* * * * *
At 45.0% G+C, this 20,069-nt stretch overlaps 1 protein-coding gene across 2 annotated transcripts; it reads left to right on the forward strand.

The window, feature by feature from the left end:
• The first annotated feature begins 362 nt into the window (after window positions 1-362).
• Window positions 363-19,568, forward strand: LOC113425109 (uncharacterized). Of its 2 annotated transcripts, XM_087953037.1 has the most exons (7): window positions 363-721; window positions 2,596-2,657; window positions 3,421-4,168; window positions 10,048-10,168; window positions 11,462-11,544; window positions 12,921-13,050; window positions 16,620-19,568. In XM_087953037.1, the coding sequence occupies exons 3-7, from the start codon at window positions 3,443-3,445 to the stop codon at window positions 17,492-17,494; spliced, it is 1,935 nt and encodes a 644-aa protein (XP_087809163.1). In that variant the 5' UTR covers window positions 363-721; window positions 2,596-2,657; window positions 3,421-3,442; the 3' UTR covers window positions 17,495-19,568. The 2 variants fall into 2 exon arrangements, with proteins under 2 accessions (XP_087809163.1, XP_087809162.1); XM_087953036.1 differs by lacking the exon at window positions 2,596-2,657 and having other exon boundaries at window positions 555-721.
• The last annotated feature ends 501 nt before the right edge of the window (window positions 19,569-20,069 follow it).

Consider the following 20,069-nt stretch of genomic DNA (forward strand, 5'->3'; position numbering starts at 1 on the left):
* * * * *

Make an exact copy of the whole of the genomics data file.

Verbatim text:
At 45.0% G+C, this 20,069-nt stretch overlaps 1 protein-coding gene across 2 annotated transcripts; it reads left to right on the forward strand.

The window, feature by feature from the left end:
• The first annotated feature begins 362 nt into the window (after window positions 1-362).
• Window positions 363-19,568, forward strand: LOC113425109 (uncharacterized). Of its 2 annotated transcripts, XM_087953037.1 has the most exons (7): window positions 363-721; window positions 2,596-2,657; window positions 3,421-4,168; window positions 10,048-10,168; window positions 11,462-11,544; window positions 12,921-13,050; window positions 16,620-19,568. In XM_087953037.1, the coding sequence occupies exons 3-7, from the start codon at window positions 3,443-3,445 to the stop codon at window positions 17,492-17,494; spliced, it is 1,935 nt and encodes a 644-aa protein (XP_087809163.1). In that variant the 5' UTR covers window positions 363-721; window positions 2,596-2,657; window positions 3,421-3,442; the 3' UTR covers window positions 17,495-19,568. The 2 variants fall into 2 exon arrangements, with proteins under 2 accessions (XP_087809163.1, XP_087809162.1); XM_087953036.1 differs by lacking the exon at window positions 2,596-2,657 and having other exon boundaries at window positions 555-721.
• The last annotated feature ends 501 nt before the right edge of the window (window positions 19,569-20,069 follow it).

Consider the following 20,069-nt stretch of genomic DNA (forward strand, 5'->3'; position numbering starts at 1 on the left):